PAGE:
Why there's no water coming out of your tap - 5 tips

Why there's no water coming out of your tap - 5 tips

There’s never a good time for this to happen, but unfortunately, it does. When you turn on the tap and not even a trickle comes out, it can be frustrating. After all, living in Australia, we take it for granted the tap will never run dry. However, sometimes, things will happen which stop the flow.

For most people, it’s almost natural to reach out to a plumber when this happens. While it is an excellent step to take, it doesn’t guarantee a quick fix. Whether they can visit you the same day will depend on their schedule to a large extent. And nothing can be more exasperating than to discover much later on that you could have done something about it yourself.

Over the years, the crew at Andrew J. Robertson Plumbing has come across various cases of a dry tap. Some are serious issues, which require our attention, but for others, homeowners could have gone through some due diligence before calling in our plumbers. In this post, we share a checklist of things to do before you make that call.

1. Determine the extent of the problem

It could be just that one particular tap. But because it is the tap you use regularly or first thing in the morning, panic overwhelms you. Take a deep breath. Your next move is to check the extent of the problem – that is, if all your taps are running dry. If it’s just that particular tap, it is an isolated issue – most likely, the aerator is blocked.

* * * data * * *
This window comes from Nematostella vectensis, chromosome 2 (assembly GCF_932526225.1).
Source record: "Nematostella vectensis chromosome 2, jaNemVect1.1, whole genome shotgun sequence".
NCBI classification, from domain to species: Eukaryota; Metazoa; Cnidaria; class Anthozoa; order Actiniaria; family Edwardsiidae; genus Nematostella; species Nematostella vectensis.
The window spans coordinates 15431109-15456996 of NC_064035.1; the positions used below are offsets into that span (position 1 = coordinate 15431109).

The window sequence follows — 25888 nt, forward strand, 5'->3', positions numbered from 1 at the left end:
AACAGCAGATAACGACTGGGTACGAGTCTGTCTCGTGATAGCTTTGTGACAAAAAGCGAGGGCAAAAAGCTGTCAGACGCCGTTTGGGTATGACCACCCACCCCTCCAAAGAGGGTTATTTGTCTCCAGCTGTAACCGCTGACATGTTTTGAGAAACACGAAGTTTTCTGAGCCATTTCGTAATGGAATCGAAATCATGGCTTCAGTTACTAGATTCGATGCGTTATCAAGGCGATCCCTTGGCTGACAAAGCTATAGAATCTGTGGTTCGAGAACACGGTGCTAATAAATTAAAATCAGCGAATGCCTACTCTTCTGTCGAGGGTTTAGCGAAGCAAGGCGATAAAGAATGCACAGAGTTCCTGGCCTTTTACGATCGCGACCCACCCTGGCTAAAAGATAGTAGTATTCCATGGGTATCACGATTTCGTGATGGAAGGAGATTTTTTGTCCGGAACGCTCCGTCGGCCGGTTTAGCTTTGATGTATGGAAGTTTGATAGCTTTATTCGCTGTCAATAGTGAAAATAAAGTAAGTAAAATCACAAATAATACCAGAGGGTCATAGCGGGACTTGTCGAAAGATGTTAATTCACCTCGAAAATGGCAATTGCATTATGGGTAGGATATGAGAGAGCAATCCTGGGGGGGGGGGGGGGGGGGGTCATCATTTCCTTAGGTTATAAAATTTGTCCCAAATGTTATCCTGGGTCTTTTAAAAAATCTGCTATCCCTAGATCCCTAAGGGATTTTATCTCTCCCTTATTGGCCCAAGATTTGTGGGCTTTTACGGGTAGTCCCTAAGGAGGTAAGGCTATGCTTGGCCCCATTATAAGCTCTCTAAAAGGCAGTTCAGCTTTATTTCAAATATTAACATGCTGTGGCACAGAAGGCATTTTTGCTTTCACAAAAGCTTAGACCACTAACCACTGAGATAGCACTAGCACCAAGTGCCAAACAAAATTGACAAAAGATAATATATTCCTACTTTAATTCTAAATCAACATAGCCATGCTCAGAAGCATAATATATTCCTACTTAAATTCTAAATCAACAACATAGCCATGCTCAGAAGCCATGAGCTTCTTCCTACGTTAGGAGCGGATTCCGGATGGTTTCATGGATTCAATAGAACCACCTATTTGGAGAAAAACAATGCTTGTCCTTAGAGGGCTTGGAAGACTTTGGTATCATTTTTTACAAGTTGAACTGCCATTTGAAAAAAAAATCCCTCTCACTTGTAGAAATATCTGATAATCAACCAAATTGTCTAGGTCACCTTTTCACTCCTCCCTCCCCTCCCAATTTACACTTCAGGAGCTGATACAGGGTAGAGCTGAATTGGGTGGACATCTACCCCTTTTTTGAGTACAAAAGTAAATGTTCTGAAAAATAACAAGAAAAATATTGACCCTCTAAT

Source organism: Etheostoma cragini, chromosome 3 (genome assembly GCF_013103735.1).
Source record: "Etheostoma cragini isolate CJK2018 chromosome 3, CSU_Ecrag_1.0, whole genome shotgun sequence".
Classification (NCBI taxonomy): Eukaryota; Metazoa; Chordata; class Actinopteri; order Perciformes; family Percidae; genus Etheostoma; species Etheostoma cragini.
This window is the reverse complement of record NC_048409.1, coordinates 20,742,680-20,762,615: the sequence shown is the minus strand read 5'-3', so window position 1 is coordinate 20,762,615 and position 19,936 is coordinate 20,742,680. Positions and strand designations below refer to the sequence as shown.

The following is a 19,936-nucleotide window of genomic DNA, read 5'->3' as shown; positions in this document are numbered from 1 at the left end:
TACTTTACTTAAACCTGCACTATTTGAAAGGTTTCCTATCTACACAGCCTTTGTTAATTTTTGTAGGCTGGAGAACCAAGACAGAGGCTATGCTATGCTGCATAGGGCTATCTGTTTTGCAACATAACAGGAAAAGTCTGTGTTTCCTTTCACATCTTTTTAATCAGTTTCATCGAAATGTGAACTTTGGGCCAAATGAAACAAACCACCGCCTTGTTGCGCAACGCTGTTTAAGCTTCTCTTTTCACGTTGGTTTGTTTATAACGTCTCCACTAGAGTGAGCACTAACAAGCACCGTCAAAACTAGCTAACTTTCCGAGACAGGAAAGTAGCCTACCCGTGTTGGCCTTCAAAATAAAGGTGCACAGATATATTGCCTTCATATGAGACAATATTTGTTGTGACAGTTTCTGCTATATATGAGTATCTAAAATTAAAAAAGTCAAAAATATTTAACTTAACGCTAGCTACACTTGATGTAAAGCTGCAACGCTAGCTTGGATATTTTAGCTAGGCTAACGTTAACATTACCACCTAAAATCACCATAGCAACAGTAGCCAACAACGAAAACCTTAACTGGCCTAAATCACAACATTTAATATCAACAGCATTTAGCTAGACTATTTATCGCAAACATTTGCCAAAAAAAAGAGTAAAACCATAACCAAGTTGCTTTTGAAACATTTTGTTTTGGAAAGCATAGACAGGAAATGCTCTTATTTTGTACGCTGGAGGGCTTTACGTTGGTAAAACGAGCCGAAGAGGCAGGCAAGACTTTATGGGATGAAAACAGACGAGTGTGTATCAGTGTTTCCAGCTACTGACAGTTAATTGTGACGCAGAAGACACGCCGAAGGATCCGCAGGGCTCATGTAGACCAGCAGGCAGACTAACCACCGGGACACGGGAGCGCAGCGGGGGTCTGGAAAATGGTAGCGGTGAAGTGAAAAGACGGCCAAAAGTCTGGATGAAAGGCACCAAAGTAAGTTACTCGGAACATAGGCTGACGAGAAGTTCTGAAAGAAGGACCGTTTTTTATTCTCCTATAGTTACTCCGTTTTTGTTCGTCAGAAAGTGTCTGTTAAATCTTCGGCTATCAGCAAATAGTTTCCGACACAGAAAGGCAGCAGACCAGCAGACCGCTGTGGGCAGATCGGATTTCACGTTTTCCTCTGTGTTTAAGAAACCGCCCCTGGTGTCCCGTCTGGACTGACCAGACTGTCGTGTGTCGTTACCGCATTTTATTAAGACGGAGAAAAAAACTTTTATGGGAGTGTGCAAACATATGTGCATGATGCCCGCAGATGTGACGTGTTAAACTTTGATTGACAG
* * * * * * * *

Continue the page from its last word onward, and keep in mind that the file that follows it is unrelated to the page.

But what should you do if you determine the entire house is without water?

2. Check with your neighbours

You may not be the only household without water. Whether you call, text or knock on their doors, it’s wise to check with neighbouring homes on the street to ascertain if they’re experiencing a similar problem. If they are, it’s likely a bigger issue. Hence, your next step is to head to the water authority’s website to determine if there is a disruption, whatever the cause may be. If there isn’t an announcement, it’s imperative they’re informed.

3. Check the main valve to your home

It’s usually situated right next to the meter outside of your home. If you live in an apartment block, check its location with your strata manager. While it is rare, the valve may have been mistakenly turned off. If it has been, it’s as simple as turning it back on again.

4. Are you behind on your water bill?

Again, in most households, this is a rare occurrence, but it can happen. After all, we’ve all had one of those days when the bills get ahead of us. Now, here’s the tricky bit you need to be aware of. Most, if not all, water authorities will not cut off the supply immediately because of non-payment. The first sign, which you may not realise, is reducing the flow of water into the household. It will be accompanied by a note informing you of their action. Check your inbox or mailbox. If you missed this and your account remains in arrears, that’s when the tap will be reduced to a trickle.

So, when do you call a plumber?

5. Damaged pipeliness

The pipes that bring water into your home may be damaged as a result of wear and tear. They may also be blocked by foreign particles, for example, branches and other debris. This will disrupt the smooth flow of water into your home. In this event, you’ll need to engage licensed plumbers to carry out repair work.

Are you experiencing a leaky or dry tap? Call us at Andrew J. Robertson Plumbing today.

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